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dc.contributor.authorGaetz, Stephen
dc.date.accessioned2015-05-21T17:50:23Z
dc.date.available2015-05-21T17:50:23Z
dc.date.issued2008
dc.identifier00039
dc.identifier.citationGaetz, S. (2004). Safe streets for whom? Homeless youth, social exclusion, and criminal victimization. Canadian Journal of Criminology and Criminal Justice, 46(4), 423-456.en_US
dc.identifier.urihttp://hdl.handle.net/10315/29124
dc.descriptionen_US
dc.description.abstractCompared to youth who have homes, street youth are much more likely to be victims of crime. Young homeless women are particularly vulnerable.en_US
dc.description.sponsorshipYork's Knowledge Mobilization Unit provides services and funding for faculty, graduate students, and community organizations seeking to maximize the impact of academic research and expertise on public policy, social programming, and professional practice. It is supported by SSHRC and CIHR grants, and by the Office of the Vice-President Research & Innovation. kmbunit@yorku.ca www.researchimpact.caen_US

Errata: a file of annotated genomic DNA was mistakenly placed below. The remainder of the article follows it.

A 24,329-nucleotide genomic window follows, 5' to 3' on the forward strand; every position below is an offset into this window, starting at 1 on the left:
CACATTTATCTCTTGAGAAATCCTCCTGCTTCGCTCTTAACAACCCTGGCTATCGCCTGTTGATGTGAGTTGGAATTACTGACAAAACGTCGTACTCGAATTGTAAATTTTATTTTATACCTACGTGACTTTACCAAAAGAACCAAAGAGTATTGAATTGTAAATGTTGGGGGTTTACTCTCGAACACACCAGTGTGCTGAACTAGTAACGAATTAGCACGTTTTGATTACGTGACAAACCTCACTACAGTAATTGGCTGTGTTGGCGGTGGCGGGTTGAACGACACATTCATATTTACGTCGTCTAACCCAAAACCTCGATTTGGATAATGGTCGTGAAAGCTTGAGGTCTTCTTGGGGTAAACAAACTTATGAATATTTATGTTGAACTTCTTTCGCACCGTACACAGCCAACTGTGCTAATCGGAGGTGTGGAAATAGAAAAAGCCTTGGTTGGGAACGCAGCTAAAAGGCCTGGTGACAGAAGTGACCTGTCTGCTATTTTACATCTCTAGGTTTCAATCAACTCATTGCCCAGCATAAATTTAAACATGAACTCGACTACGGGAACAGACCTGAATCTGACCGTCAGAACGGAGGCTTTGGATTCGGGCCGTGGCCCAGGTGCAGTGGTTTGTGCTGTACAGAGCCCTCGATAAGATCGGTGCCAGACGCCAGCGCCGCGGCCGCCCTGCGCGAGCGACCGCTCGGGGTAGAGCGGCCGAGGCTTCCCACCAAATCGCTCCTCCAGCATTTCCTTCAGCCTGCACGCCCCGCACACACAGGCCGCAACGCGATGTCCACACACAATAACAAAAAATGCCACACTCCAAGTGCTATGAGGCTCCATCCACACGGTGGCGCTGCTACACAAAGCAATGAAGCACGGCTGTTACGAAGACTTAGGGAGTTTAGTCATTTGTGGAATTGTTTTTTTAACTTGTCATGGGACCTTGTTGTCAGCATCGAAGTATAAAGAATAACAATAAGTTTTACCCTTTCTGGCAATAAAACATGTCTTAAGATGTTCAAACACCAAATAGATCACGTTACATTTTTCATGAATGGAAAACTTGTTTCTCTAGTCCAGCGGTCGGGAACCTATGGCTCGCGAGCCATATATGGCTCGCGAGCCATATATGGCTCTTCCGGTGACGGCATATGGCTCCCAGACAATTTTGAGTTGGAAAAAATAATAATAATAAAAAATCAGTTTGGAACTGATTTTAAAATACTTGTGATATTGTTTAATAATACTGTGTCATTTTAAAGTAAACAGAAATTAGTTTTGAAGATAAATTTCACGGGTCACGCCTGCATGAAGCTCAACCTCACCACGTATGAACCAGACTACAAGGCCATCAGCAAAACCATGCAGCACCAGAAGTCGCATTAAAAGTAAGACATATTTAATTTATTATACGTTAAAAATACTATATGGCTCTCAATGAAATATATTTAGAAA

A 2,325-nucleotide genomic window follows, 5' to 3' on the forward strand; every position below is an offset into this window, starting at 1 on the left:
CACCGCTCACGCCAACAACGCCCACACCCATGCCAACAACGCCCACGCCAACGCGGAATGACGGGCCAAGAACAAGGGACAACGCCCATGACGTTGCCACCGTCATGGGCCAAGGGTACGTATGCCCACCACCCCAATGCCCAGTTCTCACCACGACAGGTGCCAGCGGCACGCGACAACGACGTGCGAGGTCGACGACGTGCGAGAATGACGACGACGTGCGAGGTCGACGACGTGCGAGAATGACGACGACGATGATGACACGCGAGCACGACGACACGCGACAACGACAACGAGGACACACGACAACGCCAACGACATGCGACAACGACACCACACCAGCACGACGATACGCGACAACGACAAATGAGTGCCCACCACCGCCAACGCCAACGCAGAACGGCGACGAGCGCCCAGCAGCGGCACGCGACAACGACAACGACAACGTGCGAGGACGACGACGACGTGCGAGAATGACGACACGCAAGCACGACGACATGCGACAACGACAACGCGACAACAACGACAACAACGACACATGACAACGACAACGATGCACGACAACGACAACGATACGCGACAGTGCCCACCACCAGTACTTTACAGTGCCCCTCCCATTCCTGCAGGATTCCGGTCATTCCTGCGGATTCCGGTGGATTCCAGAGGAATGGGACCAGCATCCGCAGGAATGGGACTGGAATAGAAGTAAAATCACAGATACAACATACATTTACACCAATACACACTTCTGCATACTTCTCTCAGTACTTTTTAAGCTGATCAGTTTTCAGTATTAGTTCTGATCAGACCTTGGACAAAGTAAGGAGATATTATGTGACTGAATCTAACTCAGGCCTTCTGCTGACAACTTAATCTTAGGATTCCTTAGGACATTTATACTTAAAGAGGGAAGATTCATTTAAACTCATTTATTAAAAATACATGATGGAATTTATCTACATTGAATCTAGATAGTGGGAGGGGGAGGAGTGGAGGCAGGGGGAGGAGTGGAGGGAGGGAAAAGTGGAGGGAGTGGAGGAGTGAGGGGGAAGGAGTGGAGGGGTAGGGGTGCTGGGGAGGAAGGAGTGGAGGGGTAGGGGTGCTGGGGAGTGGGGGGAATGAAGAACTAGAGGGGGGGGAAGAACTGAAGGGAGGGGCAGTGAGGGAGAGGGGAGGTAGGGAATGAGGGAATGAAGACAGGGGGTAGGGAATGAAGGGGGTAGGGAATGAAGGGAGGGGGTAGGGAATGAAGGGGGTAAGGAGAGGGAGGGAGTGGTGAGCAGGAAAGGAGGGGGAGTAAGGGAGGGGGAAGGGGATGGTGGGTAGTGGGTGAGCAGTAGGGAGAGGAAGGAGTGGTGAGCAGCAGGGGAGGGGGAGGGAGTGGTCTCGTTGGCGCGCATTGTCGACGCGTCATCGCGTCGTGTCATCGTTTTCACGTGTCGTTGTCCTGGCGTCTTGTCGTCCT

dc.relationYork Universityen_US
dc.relation.urien_US
dc.rightsAttribution-Noncommercial-No Derivative Works 2.5 Canadaen_US
dc.rights.urihttp://creativecommons.org/licenses/by-nc-nd/2.5/ca/en_US
dc.subjectPovertyen_US
dc.subjectCriminologyen_US
dc.subjectYouth Homelessnessen_US
dc.titleStreet Youth Are Among the Most Victimized Populations in Canadaen_US
dc.typeResearch Summaryen_US


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Attribution-Noncommercial-No Derivative Works 2.5 Canada
Except where otherwise noted, this item's license is described as Attribution-Noncommercial-No Derivative Works 2.5 Canada